KANSAS CITY, Mo. — What's said in the locker room stays in the locker room, except when a voice booms through the walls. The Missouri locker room was a blasting zone of emotion after the Tigers' 19-15 home loss to Vanderbilt.
“It better hurt!”
And a moment later ...
“We are better than that!”
Coach or player? I didn't get the license plate, but the players who spoke afterward understand the stakes.
“We're upset,” kicker Andrew Baggett said. “A lot of guys have put a lot into this. The more you put into it, the more it hurts.”
Missouri reaches halftime of the regular season at 3-3, a record that falls somewhere north of disaster and south of meeting expectations, although based on sports' most neutral source of information — betting lines — the Tigers are right on schedule. They won as an underdog at Central Florida and lost as a favorite to Vandy, and held serve on lines with Georgia, Arizona State and South Carolina.
Still, those who have long followed Missouri's program believed this would be a smart-money kind of season. The Tigers would surprise their new SEC mates, running an offense that had its share of success against good, if not top-notch SEC caliber, defenses.
That's what makes what's happened to this point ultimately discouraging. Hopeful of making a good first impression, the Tigers instead stand 0-3 in SEC play.
There's nothing Mizzou could do about the poor timing — South Carolina, Georgia and Florida are elevating the Tigers' East Division to the most top heavy in college football — but Vandy was supposed to be a pivot in the right direction.
“We get Vandy at home for a ”Gimme“ and our first SEC win, and our Starting QB gets hurt when he was rolling and moving the ball,” tweeted former Mizzou basketball player Kim English during the game after James Franklin injured his knee.
A terrible run of injuries to Franklin and the offensive line has undermined the preseason promise, and it's becoming painfully obvious to the Tigers that O-line depth is a requisite for SEC competitiveness.
Stocking up on front-line beef has always been important; now it's about survival in a conference that dominates the sport on the strength and skill of its heaviest athletes.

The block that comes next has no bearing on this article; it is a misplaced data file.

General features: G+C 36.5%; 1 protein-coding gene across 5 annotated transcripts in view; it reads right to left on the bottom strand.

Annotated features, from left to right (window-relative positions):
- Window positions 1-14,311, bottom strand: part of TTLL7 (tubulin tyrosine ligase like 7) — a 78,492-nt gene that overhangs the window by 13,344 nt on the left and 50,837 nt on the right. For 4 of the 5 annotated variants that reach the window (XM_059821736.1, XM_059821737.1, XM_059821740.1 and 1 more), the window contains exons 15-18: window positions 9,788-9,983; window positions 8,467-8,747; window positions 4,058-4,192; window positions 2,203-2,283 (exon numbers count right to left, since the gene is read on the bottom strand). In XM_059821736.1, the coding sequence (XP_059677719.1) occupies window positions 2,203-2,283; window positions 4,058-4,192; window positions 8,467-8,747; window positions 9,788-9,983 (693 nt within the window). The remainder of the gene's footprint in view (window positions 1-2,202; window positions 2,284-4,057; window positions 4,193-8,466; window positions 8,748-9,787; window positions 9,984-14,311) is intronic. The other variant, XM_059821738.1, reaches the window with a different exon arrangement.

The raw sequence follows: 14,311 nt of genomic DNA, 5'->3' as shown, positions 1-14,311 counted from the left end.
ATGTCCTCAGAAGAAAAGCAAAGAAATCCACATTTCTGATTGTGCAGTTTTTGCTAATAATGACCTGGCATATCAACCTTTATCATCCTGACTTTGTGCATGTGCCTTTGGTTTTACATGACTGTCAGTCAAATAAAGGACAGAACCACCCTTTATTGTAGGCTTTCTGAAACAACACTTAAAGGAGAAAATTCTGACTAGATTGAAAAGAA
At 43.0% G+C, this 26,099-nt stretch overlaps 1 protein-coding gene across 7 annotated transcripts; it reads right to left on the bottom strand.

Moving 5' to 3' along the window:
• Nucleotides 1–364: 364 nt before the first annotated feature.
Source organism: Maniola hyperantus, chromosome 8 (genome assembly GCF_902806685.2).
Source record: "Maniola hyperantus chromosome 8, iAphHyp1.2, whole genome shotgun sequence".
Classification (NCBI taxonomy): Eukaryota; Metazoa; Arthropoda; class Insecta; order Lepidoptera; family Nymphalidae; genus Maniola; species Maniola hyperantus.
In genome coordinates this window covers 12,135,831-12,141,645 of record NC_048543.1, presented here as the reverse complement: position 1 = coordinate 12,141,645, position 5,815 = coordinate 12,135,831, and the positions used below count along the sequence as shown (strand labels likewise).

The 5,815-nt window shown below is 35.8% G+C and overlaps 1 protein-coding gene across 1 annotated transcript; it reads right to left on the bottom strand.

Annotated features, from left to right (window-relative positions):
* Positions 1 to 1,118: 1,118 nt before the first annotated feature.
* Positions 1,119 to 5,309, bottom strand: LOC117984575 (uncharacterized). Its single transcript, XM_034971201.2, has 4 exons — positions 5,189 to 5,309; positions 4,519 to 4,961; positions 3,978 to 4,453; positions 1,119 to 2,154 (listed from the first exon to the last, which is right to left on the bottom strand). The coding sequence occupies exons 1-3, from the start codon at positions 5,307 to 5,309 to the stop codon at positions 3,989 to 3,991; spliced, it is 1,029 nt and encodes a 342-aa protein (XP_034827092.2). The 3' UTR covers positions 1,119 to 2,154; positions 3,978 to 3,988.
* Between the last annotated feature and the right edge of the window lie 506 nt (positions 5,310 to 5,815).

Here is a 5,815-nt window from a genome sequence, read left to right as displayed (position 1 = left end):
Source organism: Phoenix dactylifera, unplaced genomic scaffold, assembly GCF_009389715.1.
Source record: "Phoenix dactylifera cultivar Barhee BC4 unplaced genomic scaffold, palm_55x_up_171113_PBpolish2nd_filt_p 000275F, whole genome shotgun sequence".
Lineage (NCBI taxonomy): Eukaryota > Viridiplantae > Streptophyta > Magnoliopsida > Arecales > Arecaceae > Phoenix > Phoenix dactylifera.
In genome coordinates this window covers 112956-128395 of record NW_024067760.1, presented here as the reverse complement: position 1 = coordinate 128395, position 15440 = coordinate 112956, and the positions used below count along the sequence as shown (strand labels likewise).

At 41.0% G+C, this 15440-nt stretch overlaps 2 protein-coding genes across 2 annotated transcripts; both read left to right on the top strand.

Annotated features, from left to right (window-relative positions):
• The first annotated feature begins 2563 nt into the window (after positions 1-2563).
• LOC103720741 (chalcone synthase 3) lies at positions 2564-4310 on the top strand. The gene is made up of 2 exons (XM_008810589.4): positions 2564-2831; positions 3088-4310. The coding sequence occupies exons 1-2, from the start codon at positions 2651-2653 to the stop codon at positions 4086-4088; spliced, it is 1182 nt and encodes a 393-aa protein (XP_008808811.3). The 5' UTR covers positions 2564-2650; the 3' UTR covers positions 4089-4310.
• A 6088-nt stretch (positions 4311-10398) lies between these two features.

Most SEC teams also discourage their quarterbacks from venturing outside the pocket except in emergency situations. Franklin, who had led the Tigers to 123 yards on two possessions, left the game after taking a helmet to the knee on a scramble. The scoreboard for Franklin shows seven missed quarters this season because of hits absorbed in two conference games, and the total is about to grow with Gary Pinkel's postgame announcement Saturday that Franklin wouldn't play against Alabama this week.
Even as the wounded population grew, Mizzou still would have won Saturday and changed the perception of its season with better focus. They couldn't overcome dropped passes and the three points surrendered in the kicking game, among other offenses.
But given the problems, the season isn't lost. Think about where Missouri was at this juncture a year ago.
The record was 3-3, with Oklahoma State, which would go on to win the Big 12, headed to Columbia. The Cowboys rocked Mizzou, and although the locker room wasn't melted by angry voices, Pinkel spoke of the team's “frustration and anxiety ... because they're used to winning at a higher level.”
The muscle memory of success eventually kicked in. By winning the final three regular-season games, the Tigers clinched their seventh straight bowl season. Winning that postseason game gave the Tigers an eighth triumph, and they haven't won fewer since 2005.
The eight-victory 2012 season streak seems out of reach, which makes bowl qualification the primary objective.
For the dreamers who believe Missouri could compete for a division title right off the bat, that won't be enough. But in a new home, and painfully adjusting to a new culture, matching the first-half record of 3-3 would be an achievement.
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